Ultrasonography of Inguinal Hernia
Open Inguinal Hernioplasty
Laparoscopic Inguinal Hernioplasty
Inguinal Hernia in Children 兒童腹股溝小腸氣
1.1 About inguinal hernia in children
1.2 Cause of inguinal hernia
1.3 Symptoms of inguinal hernia
- Inguinal hernia in children is an unpredictable condition that cannot be prevented and cannot be detected during pregnancy.
- Parents may notice a protruding lump in the inguinal region of the affected child. The lump tends to become more prominent and larger when the child cries, but it disappears when the child is quiet and at rest, as the organs within the intussusception naturally retract back into the abdominal cavity.
- It is important to note that in inguinal hernia in children, the entrance to the hernia sac can be narrow, which can cause the small intestine within the hernia sac to become trapped. This can lead to a condition called incarcerated hernia. If this condition persists, the blood supply to the small intestine can be compromised, resulting in necrosis of the intestine, known as strangulated hernia, which poses a life-threatening risk to the child.
- Since young children cannot express their pain through verbal communication, they may exhibit restlessness, crying, regurgitation of milk, and older children may complain of abdominal pain.
1.4 Treatment of inguinal hernia in children
Surgical intervention is currently recognized as the only effective method to cure inguinal hernia in children. During the surgery, the doctor will locate and remove the hernia sac, which is considered the most effective surgical approach. In pediatric cases of inguinal hernia repair, there are two methods currently available: conventional (open) surgery and minimally invasive surgery.
1.5 Types of Operation in inguinal hernia repair
Conventional open inguinal hernia repair surgery
- Conventional (open) inguinal hernia repair surgery is performed under general anesthesia. The surgeon will make an incision of approximately two centimeters at the location of the inguinal hernia. Then, they will carefully separate the hernia sac from the spermatic cord and blood vessels and ligate the hernia to prevent the intestine or other abdominal organs from sliding back into the hernia sac. The success rate of the surgery is very high, with a recurrence rate of only about 2-3%. However, there is a 2% chance of damaging the nearby structures such as the vas deferens or blood vessels, leading to testicular atrophy and infertility.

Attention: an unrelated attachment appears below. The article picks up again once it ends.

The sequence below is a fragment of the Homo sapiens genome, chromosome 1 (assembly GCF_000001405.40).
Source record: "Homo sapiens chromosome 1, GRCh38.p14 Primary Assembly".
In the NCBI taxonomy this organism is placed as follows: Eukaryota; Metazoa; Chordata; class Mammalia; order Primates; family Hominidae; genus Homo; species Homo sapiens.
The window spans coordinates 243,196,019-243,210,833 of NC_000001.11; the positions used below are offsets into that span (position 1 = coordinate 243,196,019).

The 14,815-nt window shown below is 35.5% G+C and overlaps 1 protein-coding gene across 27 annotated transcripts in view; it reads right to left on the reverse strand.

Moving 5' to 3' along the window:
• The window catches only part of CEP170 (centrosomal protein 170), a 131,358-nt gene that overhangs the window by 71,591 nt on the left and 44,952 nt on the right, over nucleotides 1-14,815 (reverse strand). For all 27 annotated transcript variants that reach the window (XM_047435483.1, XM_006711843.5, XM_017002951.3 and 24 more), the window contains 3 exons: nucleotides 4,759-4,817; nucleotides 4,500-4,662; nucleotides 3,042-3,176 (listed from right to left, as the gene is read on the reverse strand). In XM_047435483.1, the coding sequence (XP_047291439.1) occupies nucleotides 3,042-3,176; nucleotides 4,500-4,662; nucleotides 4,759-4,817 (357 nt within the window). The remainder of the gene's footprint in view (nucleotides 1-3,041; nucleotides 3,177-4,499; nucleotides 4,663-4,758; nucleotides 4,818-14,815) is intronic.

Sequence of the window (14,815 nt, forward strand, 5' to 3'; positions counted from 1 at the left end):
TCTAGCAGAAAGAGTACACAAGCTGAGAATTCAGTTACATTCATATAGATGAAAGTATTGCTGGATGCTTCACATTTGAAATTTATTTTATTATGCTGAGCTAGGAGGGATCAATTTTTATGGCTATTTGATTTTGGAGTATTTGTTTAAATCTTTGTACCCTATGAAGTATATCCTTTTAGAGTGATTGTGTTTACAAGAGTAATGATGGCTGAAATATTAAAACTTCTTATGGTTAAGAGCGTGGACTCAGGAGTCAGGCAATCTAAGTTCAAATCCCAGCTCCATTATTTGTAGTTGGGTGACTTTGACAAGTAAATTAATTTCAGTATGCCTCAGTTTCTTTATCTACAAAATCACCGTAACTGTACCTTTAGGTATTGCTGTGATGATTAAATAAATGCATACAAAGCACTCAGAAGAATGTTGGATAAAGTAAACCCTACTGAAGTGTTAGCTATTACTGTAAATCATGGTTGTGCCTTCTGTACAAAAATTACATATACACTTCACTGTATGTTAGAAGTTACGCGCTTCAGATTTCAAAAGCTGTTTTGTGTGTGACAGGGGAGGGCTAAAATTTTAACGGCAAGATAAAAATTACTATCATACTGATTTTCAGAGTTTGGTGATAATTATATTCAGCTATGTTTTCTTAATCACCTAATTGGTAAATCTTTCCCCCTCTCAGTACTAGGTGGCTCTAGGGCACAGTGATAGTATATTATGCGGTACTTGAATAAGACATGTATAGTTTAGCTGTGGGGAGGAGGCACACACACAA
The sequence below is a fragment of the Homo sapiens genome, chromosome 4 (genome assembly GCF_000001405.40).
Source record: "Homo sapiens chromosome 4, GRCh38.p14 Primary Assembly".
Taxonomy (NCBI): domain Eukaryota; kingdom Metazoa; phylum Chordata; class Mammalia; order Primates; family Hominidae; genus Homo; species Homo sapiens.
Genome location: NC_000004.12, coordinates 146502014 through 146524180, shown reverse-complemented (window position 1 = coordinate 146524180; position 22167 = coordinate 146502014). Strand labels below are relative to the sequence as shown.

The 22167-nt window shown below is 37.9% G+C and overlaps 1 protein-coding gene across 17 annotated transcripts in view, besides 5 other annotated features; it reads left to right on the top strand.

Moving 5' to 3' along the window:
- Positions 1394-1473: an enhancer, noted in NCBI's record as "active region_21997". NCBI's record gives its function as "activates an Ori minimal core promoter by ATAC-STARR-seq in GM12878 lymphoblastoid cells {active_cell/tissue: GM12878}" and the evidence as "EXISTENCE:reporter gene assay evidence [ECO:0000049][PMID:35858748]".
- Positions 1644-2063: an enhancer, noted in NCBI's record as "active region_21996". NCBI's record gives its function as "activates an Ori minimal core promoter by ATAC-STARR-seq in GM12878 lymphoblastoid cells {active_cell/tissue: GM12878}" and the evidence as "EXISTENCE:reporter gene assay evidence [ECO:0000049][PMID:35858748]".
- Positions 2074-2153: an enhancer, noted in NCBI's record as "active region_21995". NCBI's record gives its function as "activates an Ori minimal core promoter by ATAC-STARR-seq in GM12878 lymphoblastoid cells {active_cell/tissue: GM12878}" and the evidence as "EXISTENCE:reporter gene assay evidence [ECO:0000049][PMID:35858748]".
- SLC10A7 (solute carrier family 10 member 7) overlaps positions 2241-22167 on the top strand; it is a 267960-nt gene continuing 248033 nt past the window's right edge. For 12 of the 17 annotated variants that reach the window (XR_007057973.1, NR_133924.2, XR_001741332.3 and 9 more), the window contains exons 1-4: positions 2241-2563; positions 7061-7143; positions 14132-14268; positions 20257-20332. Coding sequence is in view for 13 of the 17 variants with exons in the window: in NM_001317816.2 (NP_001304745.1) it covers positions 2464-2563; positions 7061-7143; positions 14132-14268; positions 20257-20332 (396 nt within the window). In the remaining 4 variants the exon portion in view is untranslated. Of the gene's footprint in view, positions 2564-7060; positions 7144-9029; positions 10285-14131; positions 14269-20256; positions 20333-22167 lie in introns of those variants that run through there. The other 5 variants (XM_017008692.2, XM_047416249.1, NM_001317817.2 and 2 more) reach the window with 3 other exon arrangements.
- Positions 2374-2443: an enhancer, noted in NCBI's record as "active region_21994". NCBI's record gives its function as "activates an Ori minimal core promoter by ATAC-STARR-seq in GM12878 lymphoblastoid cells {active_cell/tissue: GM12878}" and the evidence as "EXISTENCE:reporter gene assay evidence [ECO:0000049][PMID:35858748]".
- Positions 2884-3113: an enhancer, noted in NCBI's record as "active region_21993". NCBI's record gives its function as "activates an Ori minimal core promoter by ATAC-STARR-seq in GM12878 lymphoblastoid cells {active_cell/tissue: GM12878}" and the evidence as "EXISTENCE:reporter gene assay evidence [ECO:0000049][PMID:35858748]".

Minimally invasive laparoscopic inguinal hernia repair surgery
- Minimally invasive laparoscopic inguinal hernia repair surgery utilizes advanced minimally invasive techniques to repair inguinal hernias.
- The surgery is performed under general anesthesia. The surgeon will first make a small 2-millimeter incision below the belly button and insert a laparoscope into the abdominal cavity. The laparoscope is a specialized surgical instrument with a camera that displays real-time images of the abdominal cavity on a monitor, allowing the surgeon to have a clear view inside.
- The surgeon will use minimally invasive surgical instruments to locate the hernia, separate it carefully from the spermatic cord and blood vessels, and then tighten and ligate the hernia using a hernia hook. Once the incision is sutured, the surgery is completed, and the procedure takes about 15-20 minutes.
- The benefits of minimally invasive surgery include the ability to use the laparoscope to check for the presence of hernias on the opposite side during the procedure and repair them simultaneously, avoiding the need for additional surgeries.
- The recurrence rate of minimally invasive surgery is very low, at only about 0.1%, and the incisions are small, leaving minimal scarring and significantly reducing the recovery time for patients. Children can engage in activities and return to their daily lives and school as early as the day after surgery.
1.6 Post-operative care
Hospital nursing care
- Due to the use of anesthesia during surgery, children may feel tired, weak, or dizzy after the procedure, but these discomforts will gradually diminish.
- The doctor will prescribe pain medication after surgery, and if necessary, it should be taken as directed by the doctor.
- Since the child has undergone general anesthesia, the nurse will instruct the child to refrain from eating or drinking for 4 hours after surgery.
- After surgery, the child’s wound will be covered with sterile dressings and gauze. Please keep the wound clean and dry.
- Most wounds are closed with absorbable sutures, which will dissolve and be absorbed on their own, so there is no need for suture removal. If suture removal is necessary, it must be done at the designated clinic on the specified day.
- If the wound is covered with waterproof dressings, the child can take a shower as usual the day after surgery. After shower, please ensure that the waterproof dressings remain dry and clean.
- If the surgical site experiences increased pain, redness, swelling, tenderness, oozing of blood, worsening abdominal pain, or fever (with a temperature of 38°C or 100°F or higher), please contact the doctor immediately.
- After surgery, the child can resume eating normally. Please encourage drinking plenty of water and consuming high-fiber foods to prevent constipation.
- For the first 48 hours after surgery, please limit activities to light movements.